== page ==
All this is perfectly sound as observation, hypothesis, or speculation by the lights of science in the twenty-ﬁrst century. And of course Poe had neither evidence nor authority for any of it. It was the product, he said, of a kind of aesthetic reasoning—therefore, he insisted, a poem. He was absolutely sincere about the truth of the account he had made of cosmic origins, and he was ridiculed for his sincerity. Eureka is important because it indicates the scale and the seriousness of Poe’s thinking, and its remarkable integrity. It demonstrates his use of his aesthetic sense as a particularly rigorous method of inquiry.
Francis Beckett in New Humanist:
Betrayed: The English Catholic Church and the Sex Abuse Crisis (Biteback) by Richard Scorer.
The Devil’s Advocate: Child Abuse and the Men in Black (Devil’s Advocate Library) by Graham Wilmer
Priestly sex abuse has done far more harm to the Catholic Church in the USA, Canada, Ireland and Australia than it has in Britain, which leads some British Catholics to the comforting conclusion that there is less of it here. But at least 61 Catholic priests have been convicted of sexual offences in the criminal courts of England and Wales since 1990, and there may well be more, for the church still has no single centralised record of known offenders. However, American courts award much higher sums in compensation to victims, which is why American dioceses have been ruined. And the English Catholic Church has been ruthless in its efforts to keep the lid on the scandal, to silence victims, and to protect priests who use young children for their own sexual gratification.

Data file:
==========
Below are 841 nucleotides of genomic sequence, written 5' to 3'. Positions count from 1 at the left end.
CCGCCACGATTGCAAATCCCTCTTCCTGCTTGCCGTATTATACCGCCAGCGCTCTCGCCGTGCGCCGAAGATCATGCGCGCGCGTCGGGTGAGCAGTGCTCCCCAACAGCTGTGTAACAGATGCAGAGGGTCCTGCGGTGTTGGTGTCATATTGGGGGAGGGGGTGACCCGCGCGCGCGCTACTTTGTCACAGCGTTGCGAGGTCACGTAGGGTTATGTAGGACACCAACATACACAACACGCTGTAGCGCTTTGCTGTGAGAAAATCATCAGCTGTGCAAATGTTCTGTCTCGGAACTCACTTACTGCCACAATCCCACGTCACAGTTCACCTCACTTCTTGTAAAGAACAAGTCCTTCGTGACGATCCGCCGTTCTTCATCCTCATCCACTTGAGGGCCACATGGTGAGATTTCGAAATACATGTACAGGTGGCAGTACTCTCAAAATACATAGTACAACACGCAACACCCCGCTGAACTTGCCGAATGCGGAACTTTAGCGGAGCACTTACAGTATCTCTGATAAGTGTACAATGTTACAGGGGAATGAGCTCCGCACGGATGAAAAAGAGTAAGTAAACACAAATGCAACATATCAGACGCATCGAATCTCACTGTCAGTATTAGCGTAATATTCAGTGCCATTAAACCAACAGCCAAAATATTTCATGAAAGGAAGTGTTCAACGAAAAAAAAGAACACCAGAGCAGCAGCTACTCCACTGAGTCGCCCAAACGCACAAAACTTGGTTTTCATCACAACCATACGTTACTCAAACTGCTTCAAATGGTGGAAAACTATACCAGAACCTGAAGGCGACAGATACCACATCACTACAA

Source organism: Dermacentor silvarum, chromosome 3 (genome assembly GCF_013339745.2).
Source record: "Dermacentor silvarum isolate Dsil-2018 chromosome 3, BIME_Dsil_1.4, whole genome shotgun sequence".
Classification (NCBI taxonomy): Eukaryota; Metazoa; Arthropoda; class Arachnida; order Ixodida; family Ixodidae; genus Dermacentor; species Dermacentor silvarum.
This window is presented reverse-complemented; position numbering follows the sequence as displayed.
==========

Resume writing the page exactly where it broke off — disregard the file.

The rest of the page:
Over and over again, the princes of the church have silently and cynically moved a priest from one school or parish where he was discovered to be abusing children, to another where he was unknown and could find more children to abuse. Of course children were abused in many institutions, not just Catholic ones, but the fact, though Catholics refuse to face it, is that the church had a culture of abuse like no other organisation. If there was ever any doubt about that, two new books have dispelled it. Richard Scorer is a lawyer who has represented many victims of priestly sexual abuse. He has written Betrayal in clear, luminous prose, telling us only what he has heard and seen. He avoids conjecture, does not seem to be anti-Catholic and does not editorialise. The result is compulsive reading.